Moon has been writing for over a decade and contributes regularly to the Shorties Blog which features free short stories and book excerpts.


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Interview with the Author:

When did you realize that you wanted to be a writer?
When I was a kid, the books that drew me in were those fun adventure stories where you could pick the ending. That created a spark—and suddenly every ghost episode of Unsolved Mysteries gave me ideas, only I could tweak or change the endings inside my head. And eventually the writing part took off. And here we are!

What inspires you to write?
Growing up in a small town, we had dozens of urban legends and ghost stories that were passed around. I love twisting some of those tales with other folklore to up the creep factor or just heighten the drama. And then I’ll throw some broken people into the mix and make them fall in love. It’s fun! 

How did you come up with the idea for your current story?
I was talking to a woman who had lost her husband. Devastated with this loss, she said she sold the home they shared and moved into an old house. She lived in it for seven years and claimed that every night she felt a presence climb into bed with her. There was nothing sinister to it, she said, but it provided the peace she had been looking for. I was enthralled. I couldn’t get her story out of my head. For seven YEARS she felt something crawl into bed next to her! And whether it was just her grief or a real phenomenon, that was a story I wanted to write. And that story became Awake.  

Is there some stories tucked away in some drawer that was written before and never saw the light of the day?
Once I had an idea to write about one of the flying monkeys from Wizard of Oz. He was going to have a backstory that involved a sort of Oedipus tragedy, but with enchanted monkeys. It’s probably best that it stays locked in the vault. 

Tell us about your writing process.
I’ve never written a book the same way twice, and I don’t know if there is an exact science to writing. I was writing a short story once and became so frustrated with the beginning that I scrapped it and started writing the ending—so that story was literally written backwards. The one consistency that probably all writers will agree on is coffee. 

What is your favorite scene in the book? Why?
My favorite scene in Awake is probably the mock wedding night between Victor and Eve. Here were two broken individuals running from their pasts, and I really wanted to just freeze a moment for them. So my dowdy heroine Eve buys this lovely white dress, and Victor (the incubus who’s rarely clothed) shows up in a polished suit, and they share a really beautiful and perfect moment. 

Did any of your characters inherit some of your own quirks?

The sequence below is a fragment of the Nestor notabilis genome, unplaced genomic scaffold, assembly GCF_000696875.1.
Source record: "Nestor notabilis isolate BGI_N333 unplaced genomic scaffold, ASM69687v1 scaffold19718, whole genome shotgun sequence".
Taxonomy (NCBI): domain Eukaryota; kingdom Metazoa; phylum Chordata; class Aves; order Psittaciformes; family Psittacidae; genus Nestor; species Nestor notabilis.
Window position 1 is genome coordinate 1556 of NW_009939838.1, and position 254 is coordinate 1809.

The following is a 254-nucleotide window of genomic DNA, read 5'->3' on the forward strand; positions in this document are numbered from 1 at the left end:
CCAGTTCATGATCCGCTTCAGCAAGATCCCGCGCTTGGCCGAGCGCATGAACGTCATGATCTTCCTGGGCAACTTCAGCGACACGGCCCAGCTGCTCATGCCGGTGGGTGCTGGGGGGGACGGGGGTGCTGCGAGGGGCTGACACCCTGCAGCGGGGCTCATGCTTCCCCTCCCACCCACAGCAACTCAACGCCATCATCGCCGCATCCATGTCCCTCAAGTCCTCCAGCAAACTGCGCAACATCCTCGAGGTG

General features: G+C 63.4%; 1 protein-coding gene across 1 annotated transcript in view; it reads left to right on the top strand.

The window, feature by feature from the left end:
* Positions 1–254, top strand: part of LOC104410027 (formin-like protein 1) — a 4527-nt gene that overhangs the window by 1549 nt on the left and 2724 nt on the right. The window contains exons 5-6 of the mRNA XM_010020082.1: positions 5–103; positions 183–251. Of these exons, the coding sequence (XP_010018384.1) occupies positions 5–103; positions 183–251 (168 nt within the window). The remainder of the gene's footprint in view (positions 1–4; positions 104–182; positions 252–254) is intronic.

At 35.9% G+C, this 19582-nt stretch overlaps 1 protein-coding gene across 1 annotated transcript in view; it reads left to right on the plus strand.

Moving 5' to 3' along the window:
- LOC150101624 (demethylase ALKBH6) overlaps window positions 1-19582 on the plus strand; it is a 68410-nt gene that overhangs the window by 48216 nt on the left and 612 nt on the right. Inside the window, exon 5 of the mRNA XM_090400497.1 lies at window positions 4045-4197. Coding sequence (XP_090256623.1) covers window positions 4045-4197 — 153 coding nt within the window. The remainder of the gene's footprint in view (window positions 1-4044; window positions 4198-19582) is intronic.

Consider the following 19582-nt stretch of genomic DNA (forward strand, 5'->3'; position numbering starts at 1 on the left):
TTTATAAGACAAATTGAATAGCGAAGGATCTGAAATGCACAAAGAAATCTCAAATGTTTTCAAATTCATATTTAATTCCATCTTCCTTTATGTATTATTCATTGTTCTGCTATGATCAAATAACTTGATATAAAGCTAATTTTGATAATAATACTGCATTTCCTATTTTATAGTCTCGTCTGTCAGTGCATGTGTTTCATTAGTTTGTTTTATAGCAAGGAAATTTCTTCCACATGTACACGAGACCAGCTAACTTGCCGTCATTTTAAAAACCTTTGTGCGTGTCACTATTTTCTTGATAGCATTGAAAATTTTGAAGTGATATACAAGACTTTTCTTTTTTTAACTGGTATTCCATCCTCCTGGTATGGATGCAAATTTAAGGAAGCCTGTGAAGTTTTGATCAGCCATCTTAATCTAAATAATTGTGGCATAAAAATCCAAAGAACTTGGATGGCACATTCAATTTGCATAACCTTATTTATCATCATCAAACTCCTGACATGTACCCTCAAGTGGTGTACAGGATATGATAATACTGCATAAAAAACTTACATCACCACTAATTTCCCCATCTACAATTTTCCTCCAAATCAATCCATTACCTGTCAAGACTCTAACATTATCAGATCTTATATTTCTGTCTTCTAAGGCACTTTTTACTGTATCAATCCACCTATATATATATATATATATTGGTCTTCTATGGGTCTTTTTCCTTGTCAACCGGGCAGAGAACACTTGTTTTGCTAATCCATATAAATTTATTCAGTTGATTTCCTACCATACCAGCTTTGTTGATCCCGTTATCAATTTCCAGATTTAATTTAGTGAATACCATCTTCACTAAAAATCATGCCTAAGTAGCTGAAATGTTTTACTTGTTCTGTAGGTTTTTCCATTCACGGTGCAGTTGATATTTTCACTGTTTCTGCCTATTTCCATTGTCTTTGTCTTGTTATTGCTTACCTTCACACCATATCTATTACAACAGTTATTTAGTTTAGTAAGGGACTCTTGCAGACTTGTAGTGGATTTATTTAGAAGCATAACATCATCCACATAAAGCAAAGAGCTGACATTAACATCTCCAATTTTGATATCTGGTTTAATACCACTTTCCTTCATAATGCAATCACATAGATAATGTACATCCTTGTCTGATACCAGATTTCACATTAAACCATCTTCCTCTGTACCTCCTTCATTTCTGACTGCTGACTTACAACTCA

Living in the Midwest, I’ve always had a fear of tornadoes. So much of Eve’s fear of storms (despite her secret) is definitely my own coming through. Nature always reminds us every season how deadly it is—but tornado season is the worst. 

What is your most interesting writing quirk?
Every time I finish writing a book, I throw up. Every. Single. Time. It’s a sexy quirk. 

What is your usual writing routine?
It’s taken a while for me to figure out that the more you write, the better the writing becomes. So I’ll work several hours in the evening, or I’ll get up at 3 or 4am and work for a few hours before starting my day job. I’ll sleep when I’m dead. 

What do you have in store next for your readers?
I’m currently revising my first full-length novel, To Hold and to Keep. It follows a man who loses his wife in a freak accident. Years pass, but the man remains in a deep state of grief . . . until he meets a woman who looks exactly like his late wife. The story is very heavy on the romance, but there’s also a great deal of supernatural touches throughout, as well as a huggable butler, a precocious little girl, and one peculiar doll . . . and I’ll leave it at that.  

About the Book:

RESTLESS
Tormented by nightmares since the death of her family in a devastating tornado, Eve has returned to her Missouri hometown to face her painful past. There, in her aunt’s long-abandoned cottage, she meets an unlikely healer: a gorgeous incubus on the prowl for a mate. Victor offers Eve innocent comfort and soothing caresses, but his demonic nature won’t long be denied.
WANTING
For thousands of years, Victor has preyed on women’s hidden desires while his own longings have gone unfulfilled. Now, at last, he’s met the woman of his dreams. But while their passion is quick to ignite, their future is far from certain. Eve’s feelings of guilt and Victor’s own dark deeds still haunt them. If Eve gives him her body yet withholds her trust, an enemy from Victor’s past could end their love—and him—forever. 




26 December, 2014

#BookReview :: Gut Instinct (The Campbells of Creek Bend #2) by Barb Han

Reunited…by a murderer 

FBI agent Luke Campbell has never been more determined to catch the serial killer who's eluded him for two years. Because this time the monster is after Julie, the ex he walked out on when he returned from Iraq, emotionally scarred and burdened by a secret. Now Luke will do anything—even risk his life—to protect Julie and regain her trust. 
But it's a tense race against time. Defying FBI rules, Luke keeps Julie by his side throughout a harrowing chase. Once they're finally at a safe house, it's clear to him that the passion they once shared hasn't cooled. Can Luke redeem himself and keep evil away from the woman he refuses to let go of again?